A bit pretentious of a title for a holiday, but it is what it is. ‘Dad’s Day’ just doesn’t have the panache – except to me, because I had my dad.
Dad died in 1986 – now more than half my life ago, which is an interesting realization to come to – I have lived more of my life without his physical presence than with. Logically I get that, but it still hard to wrap my mind around sometimes.
Because my dad is still hanging around.
It is natural to wonder what he would think of the here-and-now; what his family has become, his grandchildren, great-grandchildren – life in general, the world in which we all live. His political commentary on modern times would be something to behold. Mostly NSFW – but due to tone, not language. My father was not generally a profane guy, not always quick to anger, but get his dander up, and he would not hold back, and he could be caustic when really provoked.
But the message, no matter how pointed, would be leavened with ample humor.
I don’t need to think too hard to reach some definite conclusions; he would see my life as it is today with a sense of pride, but also a heightened level of amusement and bemusement. Same holds for grandchildren, and his great-grandson.
My dad wasn’t highly educated – topping out the formal end of things with a high school diploma earned at night – but he was knowledgeable and well read, a man of continual curiosity about the world. He would have some on-point opinions on the recent state of affairs of the country and it would be a blunt, probably sarcastic, enlightening and entertaining – LOL commentary. He would have truly enjoyed and appreciated his grandchildren’s fairly sophisticated interest in things social and political.
Life would still be meaningfully funny, as would he.
Aside from all of the typical moments I regret my dad and I missed getting to share – the wife and children of mine he never met, my career and creative and milestones, the man I have become – one thing I frequently get oddly wistful about is the fact that my dad and I never got to sit down in front of a VHS or DVD player and watch funny movies.
As life regrets go, that may sound funny.
My dad was an aficionado of comedy. He spent the bulk of his working years as a television station film editor in Minneapolis-St. Paul, and then Denver. This was back in the fifties, sixties and seventies when television was still a fairly new, burgeoning entity, and most markets had only four-or-five channels to choose from, and – aside from their network programming – had lots of local airtime to fill. TV stations back then ran a lot of old movies; my father’s job was to edit them to fit time frames, and to insert the commercial breaks.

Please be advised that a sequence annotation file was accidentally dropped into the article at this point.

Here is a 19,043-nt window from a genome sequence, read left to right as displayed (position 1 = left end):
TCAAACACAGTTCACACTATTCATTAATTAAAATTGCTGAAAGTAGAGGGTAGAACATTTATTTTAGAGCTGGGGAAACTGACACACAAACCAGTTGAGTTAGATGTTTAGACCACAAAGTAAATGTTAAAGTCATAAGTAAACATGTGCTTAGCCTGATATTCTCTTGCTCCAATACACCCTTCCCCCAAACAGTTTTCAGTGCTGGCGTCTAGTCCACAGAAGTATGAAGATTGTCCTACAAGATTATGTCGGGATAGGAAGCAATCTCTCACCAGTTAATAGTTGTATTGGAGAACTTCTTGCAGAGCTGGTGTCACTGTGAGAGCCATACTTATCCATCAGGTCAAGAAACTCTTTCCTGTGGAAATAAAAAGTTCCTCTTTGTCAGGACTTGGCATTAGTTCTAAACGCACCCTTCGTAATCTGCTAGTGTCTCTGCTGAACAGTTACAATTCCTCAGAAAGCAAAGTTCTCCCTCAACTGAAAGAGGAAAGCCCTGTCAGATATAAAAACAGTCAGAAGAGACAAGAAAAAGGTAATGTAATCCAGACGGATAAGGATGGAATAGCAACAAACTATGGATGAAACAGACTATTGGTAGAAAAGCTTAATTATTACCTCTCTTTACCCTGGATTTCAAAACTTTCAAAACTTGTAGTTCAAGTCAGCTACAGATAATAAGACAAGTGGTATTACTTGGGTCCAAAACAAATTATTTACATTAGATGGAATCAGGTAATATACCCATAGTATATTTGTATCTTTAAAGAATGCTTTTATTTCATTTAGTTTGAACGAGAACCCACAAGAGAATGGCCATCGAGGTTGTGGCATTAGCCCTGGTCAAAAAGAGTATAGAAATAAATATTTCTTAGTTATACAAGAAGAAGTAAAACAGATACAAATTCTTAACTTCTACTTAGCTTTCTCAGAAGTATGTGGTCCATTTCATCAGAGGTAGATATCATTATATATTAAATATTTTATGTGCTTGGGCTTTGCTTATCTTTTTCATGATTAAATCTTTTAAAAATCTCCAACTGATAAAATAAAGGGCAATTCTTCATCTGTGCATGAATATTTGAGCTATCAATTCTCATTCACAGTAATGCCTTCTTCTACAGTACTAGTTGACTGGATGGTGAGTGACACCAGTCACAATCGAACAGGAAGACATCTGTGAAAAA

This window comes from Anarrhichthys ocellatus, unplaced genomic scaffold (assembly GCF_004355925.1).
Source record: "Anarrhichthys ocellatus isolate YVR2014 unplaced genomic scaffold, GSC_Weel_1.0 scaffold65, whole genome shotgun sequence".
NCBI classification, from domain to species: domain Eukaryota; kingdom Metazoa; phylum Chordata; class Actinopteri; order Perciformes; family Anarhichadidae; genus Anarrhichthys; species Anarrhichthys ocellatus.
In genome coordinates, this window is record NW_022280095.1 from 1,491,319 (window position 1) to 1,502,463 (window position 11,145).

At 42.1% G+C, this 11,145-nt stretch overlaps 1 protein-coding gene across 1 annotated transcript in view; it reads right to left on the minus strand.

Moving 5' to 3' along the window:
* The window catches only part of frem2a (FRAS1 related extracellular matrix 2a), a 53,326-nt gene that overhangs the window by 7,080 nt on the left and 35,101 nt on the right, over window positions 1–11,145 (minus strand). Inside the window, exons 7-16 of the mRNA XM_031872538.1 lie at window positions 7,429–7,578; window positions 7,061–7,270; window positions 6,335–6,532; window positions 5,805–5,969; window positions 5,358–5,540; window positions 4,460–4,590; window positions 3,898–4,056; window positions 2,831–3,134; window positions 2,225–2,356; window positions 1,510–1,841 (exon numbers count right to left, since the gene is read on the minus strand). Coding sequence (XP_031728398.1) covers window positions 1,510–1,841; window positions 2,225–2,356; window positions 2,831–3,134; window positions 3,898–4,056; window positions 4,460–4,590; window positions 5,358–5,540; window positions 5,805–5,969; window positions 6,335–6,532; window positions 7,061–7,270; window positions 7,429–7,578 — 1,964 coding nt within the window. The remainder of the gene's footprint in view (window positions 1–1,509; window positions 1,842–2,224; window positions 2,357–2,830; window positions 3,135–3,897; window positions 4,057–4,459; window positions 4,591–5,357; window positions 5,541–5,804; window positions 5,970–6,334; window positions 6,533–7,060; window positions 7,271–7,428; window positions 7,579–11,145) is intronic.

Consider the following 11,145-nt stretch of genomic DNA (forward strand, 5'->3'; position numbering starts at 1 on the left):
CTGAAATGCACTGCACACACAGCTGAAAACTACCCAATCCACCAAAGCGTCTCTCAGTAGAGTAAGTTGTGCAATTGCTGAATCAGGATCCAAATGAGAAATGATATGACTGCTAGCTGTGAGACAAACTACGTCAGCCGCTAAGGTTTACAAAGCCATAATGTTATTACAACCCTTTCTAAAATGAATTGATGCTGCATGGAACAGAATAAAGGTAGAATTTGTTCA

Dad loved movies and he did some community theater himself in his younger, pre-me days. He also made a few appearances in front of the camera at both stations he worked at; as a menswear model in Minneapolis, and for a number of years in Denver as Santa Claus, on a live, local morning show. Plus, he did some ad modeling after he retired. Dad was gregarious, willing to try new things and to have fun. Privately, and in public, his comedic timing was superb – on par with professionals.
And Dad knew comedy.
My dad loved a wide array of comedic films and performers. Humor of all kinds actually. A favorite stand-up comedian’s appearance on a show noted in TV Guide or the newspaper listings and the television was thus appropriated for that time frame: ergo, my first, youthful experiences with ‘appointment television’ were all comedic in nature. Comedy (and humor – a major distinction, to be sure) and an appreciation for things humorous, was a trait he passed on to me, though at times we had somewhat divergent viewpoints on what/who was funny, and who wasn’t.
Hence, my regret over his not living to see the home video age come to full bloom.
Born in 1916, Dad’s early experiences with comedy were vaudeville and silent films. He was a fan of silent stars Charlie Chaplin, and Harold Lloyd, and also the Keystone Cops. When I was a teenager, any public television salute to either of those guys was duly noted and watched by my dad, and since we only had one TV in the house at the time, me too.
I easily came to share his admiration for most of it.
Dad’s true passion, the guys he found funniest of all, were Laurel and Hardy. They were his heroes – especially Stan Laurel, the skinny straight-man of the classic duo. My dad did a pretty good Stan Laurel impersonation, and even as a young kid I was aware that I was seeing a different look in my dad’s eyes when we watched Laurel and Hardy versus other movies or shows.
Nostalgia is a funny thing; sometimes you look back on something fondly and then wonder why. This is not one of those; I still enjoy watching Laurel and Hardy – probably even more so now that I am older and grasp far more of the subtle nuances of their humor – the verbal mastery of the language, the pathos in the true-to-life friendship of their humor, and how grounded in reality even their most absurd moments were.
I always laughed along with dad when watching Laurel and Hardy; now I know why he laughed much harder at some things than I did back then.